Cover image for Set Up Running: The Life of a Pennsylvania Railroad Engineman, 1904–1949 By John W. Orr and Introduction by James D. Porterfield

Set Up Running

The Life of a Pennsylvania Railroad Engineman, 1904–1949

John W. Orr, and Introduction by James D. Porterfield

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$34.95 | Paperback Edition
ISBN: 978-0-271-02741-8

392 pages
6" × 9"
12 b&w illustrations/3 maps
2001

Keystone Books

Set Up Running

The Life of a Pennsylvania Railroad Engineman, 1904–1949

John W. Orr, and Introduction by James D. Porterfield

“An engaging book, one likely to become a railroad classic. The major strength of Set Up Running is detail, particularly when it involves locomotives, train movements, and patterns of operation. Especially enjoyable are the depictions of Orr as a loyal Pennsylvania Railroad employee and of his overall pride of workmanship.”

 

  • Description
  • Reviews
  • Bio
  • Sample Chapters
  • Subjects
Set Up Running tells the story of a Pennsylvania Railroad locomotive engineer, Oscar P. Orr, who operated steam-powered freight and passenger trains throughout central Pennsylvania and south-central New York. From 1904 to 1949, Orr sat at the controls of many famous steam locomotives; moved trains loaded with coal, perishables, and other freight; and encountered virtually every situation a locomotive engineer of that era could expect to see.

John W. (Jack) Orr, Oscar’s son, tells his father’s story, which begins at the Central Steam Heating Plant in Bellefonte, Pennsylvania. Oscar operated nearly every kind of steam locomotive the Pennsylvania Railroad owned, working from the bottom of the roster to the top position (number one in seniority). Orr has an ear for detail and a vivid memory. He tells about his father’s first encounter with an automobile along the right-of-way, about what it was like to operate a train in a blizzard, and about the difficulties railroadmen encountered in stopping a trainload of tank cars loaded with oil in order to take on water and coal—and many other stories.

This compelling railroad history will enthrall not only everyone in the railroad community but also the general reader interested in railroads and trains, past and present.

“An engaging book, one likely to become a railroad classic. The major strength of Set Up Running is detail, particularly when it involves locomotives, train movements, and patterns of operation. Especially enjoyable are the depictions of Orr as a loyal Pennsylvania Railroad employee and of his overall pride of workmanship.”
“One of my earliest recollections involves the railroad, a plaintive whistle, and my mother stating that my father would soon be home. And it wasn’t long before that large man, clad in blue overalls, came through the door with his travel bag, which he promptly set on the kitchen floor so he could pick me up. There was a strange smell on his overclothes, but it was not offensive, and it was one that I later learned belonged to a steam engine. So from very early in my life I developed an avid interest in the steam engine.”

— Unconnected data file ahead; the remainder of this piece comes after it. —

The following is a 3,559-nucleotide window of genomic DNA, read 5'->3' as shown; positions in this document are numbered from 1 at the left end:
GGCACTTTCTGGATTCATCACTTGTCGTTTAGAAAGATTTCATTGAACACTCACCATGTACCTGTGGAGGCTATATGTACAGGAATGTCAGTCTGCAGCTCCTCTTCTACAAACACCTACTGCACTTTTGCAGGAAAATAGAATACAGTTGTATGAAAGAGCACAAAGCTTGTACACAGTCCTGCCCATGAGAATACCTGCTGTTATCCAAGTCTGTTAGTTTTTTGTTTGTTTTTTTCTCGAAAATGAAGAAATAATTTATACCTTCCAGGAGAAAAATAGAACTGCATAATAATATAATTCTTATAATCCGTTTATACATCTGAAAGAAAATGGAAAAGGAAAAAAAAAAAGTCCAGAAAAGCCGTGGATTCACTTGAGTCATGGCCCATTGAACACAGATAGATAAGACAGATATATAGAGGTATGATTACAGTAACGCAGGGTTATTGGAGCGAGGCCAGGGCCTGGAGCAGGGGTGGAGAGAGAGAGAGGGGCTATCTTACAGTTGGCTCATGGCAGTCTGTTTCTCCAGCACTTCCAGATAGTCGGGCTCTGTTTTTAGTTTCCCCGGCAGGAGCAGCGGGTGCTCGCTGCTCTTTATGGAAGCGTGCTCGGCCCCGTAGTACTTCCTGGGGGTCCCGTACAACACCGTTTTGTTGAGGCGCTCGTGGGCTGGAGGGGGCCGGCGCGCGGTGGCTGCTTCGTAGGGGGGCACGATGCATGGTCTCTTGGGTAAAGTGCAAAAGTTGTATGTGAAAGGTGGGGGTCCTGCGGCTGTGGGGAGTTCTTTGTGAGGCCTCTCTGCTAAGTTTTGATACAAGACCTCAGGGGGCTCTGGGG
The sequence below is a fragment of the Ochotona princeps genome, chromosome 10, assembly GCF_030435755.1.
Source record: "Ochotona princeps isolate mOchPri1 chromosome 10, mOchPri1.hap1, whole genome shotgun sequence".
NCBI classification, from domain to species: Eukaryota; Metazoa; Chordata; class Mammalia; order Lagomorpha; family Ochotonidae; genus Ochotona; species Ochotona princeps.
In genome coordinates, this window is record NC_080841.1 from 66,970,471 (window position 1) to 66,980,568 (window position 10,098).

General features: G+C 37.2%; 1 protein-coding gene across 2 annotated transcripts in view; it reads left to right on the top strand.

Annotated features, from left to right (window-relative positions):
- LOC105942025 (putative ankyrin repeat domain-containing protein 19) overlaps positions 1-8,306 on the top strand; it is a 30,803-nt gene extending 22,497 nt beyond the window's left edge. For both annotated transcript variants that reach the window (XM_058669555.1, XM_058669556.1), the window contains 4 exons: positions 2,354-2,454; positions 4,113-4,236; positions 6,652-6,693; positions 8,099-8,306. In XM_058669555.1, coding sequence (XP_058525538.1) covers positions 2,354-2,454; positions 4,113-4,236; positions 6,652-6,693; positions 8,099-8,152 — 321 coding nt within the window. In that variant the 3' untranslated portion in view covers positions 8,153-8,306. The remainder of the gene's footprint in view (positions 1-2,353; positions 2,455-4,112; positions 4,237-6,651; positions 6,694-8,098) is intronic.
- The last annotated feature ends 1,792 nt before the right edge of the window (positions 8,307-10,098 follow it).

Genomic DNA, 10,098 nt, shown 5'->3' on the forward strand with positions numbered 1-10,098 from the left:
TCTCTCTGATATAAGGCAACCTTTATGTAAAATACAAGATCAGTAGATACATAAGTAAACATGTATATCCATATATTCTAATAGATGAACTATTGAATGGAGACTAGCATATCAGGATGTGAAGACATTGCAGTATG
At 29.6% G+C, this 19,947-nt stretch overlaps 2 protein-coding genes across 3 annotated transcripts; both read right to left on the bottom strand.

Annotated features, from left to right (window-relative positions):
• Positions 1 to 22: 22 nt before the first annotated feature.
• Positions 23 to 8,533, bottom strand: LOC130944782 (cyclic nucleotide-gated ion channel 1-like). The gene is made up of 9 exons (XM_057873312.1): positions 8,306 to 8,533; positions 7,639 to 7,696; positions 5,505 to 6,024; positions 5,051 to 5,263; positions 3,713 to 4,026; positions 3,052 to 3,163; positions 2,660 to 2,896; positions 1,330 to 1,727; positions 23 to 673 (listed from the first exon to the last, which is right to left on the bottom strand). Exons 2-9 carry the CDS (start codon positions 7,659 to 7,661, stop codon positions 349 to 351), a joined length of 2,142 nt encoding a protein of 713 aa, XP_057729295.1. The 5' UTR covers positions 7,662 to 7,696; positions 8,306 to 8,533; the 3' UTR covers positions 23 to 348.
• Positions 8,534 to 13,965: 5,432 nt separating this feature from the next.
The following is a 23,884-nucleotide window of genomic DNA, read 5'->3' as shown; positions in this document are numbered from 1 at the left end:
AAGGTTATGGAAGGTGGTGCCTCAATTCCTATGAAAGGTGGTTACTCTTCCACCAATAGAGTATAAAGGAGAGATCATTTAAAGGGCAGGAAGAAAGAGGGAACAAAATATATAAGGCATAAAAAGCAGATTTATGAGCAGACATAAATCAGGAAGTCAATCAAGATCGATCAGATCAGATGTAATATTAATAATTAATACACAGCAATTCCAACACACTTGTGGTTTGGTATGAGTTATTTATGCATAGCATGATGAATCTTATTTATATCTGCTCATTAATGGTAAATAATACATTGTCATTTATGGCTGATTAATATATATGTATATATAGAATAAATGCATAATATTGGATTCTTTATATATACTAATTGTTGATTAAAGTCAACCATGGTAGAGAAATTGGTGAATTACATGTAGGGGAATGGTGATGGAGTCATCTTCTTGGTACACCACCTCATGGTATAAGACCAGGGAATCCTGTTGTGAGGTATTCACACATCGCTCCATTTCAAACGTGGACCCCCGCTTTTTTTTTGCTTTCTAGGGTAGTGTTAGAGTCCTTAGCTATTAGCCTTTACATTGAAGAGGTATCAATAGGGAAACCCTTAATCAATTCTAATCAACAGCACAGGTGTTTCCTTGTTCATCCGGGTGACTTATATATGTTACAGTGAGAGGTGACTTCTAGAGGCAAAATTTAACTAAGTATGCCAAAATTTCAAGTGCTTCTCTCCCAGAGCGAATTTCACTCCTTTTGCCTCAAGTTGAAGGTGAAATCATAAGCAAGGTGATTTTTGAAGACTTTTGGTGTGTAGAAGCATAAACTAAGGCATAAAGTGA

Set Up Running is a book well worth reading even if you are not a railroad enthusiast. It helps to illuminate a part of the vanishing past when Williamsport was a major rail hub. The book is a major contribution to an important aspect of the social history of the area. There are plenty of references to local towns and spots to make it interesting to area readers. But, perhaps more importantly, it’s just a good story written with love and respect for a man and a time by his son.”
“Rather than a glamorized, rosy look at the days of steam, the accounts of O.P. and John reveal railroading as seen through the eyes of those who handled and lived with the railroad day after day. . . . Set Up Running is a must-read for the Pennsy fan, and a truly rare treasure for those wanting to know the lives of the men who truly kept American steam locomotives running.”
“Through true-life experiences, the reader gets an idea what it was like to work on a railroad in general and a steam engine specifically.”
“[Q]uite simply one of the liveliest and most informative works of railroad history to come along in many years.”
Set Up Running describes life in engine service as seldom told before. You will like it. The good and the bad, the long, long nights, broken knuckles, pulled couplers, firemen that don’t know how to fire and don’t want to learn, derailments, engines that won’t steam, washouts —it’s all here. Not only is this an unvarnished story of what engine service was really like but it is also a valuable sociological portrait of railroading seldom explored in this detail. This was a difficult book for me to lay aside. . . . You will enjoy riding with engineer O.P. Orr in this true story of running an engine in the days of steam.”
“For students of the Pennsylvania Railroad, Orr provides an interesting perspective with his view from the cab. . . . the level of detail is incredible as Orr successfully tempers the romance with the reality of an engineman’s life.”
“Still the book is an amazing document of a fufilling life in industrial America. It is a good read, even though there are no plot twists or shattering climaxes. One comes away with a deepened sense that the bargain between capitalist and worker was arms-length but genuine, that hard work paid and a working life was rewarding.”